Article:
Natural remedies for hair loss can’t help Taxotere users

alopecia woman hair loss Shutterstock 280x210 Natural remedies for hair loss cant help Taxotere usersEveryone loses some hair, with the loss of 74 to 100 old hairs per day being normal as hairs reach the end of their four- to six-year lifespan. However, some people experience excessive hair loss.

This can be caused by autoimmune disease alopecia; damaging hair treatments and styles; side effects of medications such as chemotherapy; as well as changes such as pregnancy, stress, and weight loss. Health issues such as some vitamin deficiencies, thyroid disease, liver malfunction, and even high blood pressure can also have an effect on your hair, causing unwanted excessive loss.

For those who might be dealing with the physical and emotional frustrations that are associated with unwanted hair loss, The New Indian Express lists some natural remedies to try.

  • Dried curry leaves steeped in heated coconut oil, which are then filtered out before the oil is applied to both scalp and hair, is said to have a long history of being known to slow hair loss, promote regrowth and even prevent premature greying.
  • Another oil believed to be useful for curing excessive hair loss as well as promoting regrowth is bhringraj oil, which can be massaged into scalp and hair as an overnight treatment and then washed out in the morning.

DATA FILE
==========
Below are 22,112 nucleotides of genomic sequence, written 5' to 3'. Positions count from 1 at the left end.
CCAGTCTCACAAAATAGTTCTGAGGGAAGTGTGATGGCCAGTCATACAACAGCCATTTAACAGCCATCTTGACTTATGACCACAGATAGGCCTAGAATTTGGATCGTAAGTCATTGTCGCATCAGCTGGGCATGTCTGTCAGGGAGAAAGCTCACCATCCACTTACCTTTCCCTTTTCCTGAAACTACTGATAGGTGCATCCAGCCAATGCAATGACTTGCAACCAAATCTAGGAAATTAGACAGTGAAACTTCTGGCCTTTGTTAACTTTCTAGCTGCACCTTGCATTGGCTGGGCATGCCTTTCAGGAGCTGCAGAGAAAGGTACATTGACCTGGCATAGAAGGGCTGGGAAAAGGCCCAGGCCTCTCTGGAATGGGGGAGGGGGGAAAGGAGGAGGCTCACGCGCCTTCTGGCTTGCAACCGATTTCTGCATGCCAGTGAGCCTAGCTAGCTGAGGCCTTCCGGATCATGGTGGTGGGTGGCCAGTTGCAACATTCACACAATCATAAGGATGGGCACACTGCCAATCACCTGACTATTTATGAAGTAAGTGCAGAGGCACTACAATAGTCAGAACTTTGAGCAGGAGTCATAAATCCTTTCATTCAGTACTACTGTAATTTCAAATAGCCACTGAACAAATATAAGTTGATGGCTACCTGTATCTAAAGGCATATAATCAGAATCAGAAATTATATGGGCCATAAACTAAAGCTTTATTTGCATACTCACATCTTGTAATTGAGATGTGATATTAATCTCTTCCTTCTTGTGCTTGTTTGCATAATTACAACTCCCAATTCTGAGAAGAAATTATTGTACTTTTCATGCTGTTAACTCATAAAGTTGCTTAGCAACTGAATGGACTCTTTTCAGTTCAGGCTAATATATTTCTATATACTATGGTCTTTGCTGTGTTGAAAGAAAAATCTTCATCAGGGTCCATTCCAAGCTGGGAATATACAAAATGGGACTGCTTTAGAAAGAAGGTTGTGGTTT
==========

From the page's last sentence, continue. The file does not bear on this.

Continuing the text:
• Overnight treatment to the scalp and hair of a paste consisting of a tablespoon of ground licorice root added to a cup of milk is another recommendation. This too should be washed out the next morning.
  • Castor oil can not only encourage hair to grow, but also repair damage to hair, the publication reports, replenishing the scalp’s natural oils and strengthening and smoothing hair. It contains Vitamin E, Ricinoleic acid, essential amino acids, and antioxidants that nourish hair.
  • Increasing intake of Vitamin C, through foods such as citrus fruits, strawberries, and peppers, can increase collagen production, strengthening hair.
  • Jatamansi (Nardostachys jatamansi) which can be found in an oil form called Spikenard oil as well as an oral supplement, is noted to be specifically useful in increasing hair growth in those who’ve lost their hair due to cancer treatment. For most who have chemotherapy-induced alopecia, their hair grows back after treatment is complete. This rhizome might help speed this regrowth.

However, for some cancer survivors, their drugs damaged the hair follicles to such a degree that their hair never grows back.

Beau Darley, a lawyer at Beasley Allen Law Firm, is handling cases involving Taxotere, a chemotherapy drug linked to permanent hair loss. He explains, “Treatments exist for types of alopecia that are that are hereditary and those related to autoimmune diseases, and new treatments are being developed all the time. Unfortunately, for people affected by Taxotere, these treatments are unlikely to work because the hair follicle is damaged or altered, with the stem cells necessary for hair growth terminated or replaced by non-functional cells.”

The New Indian Express
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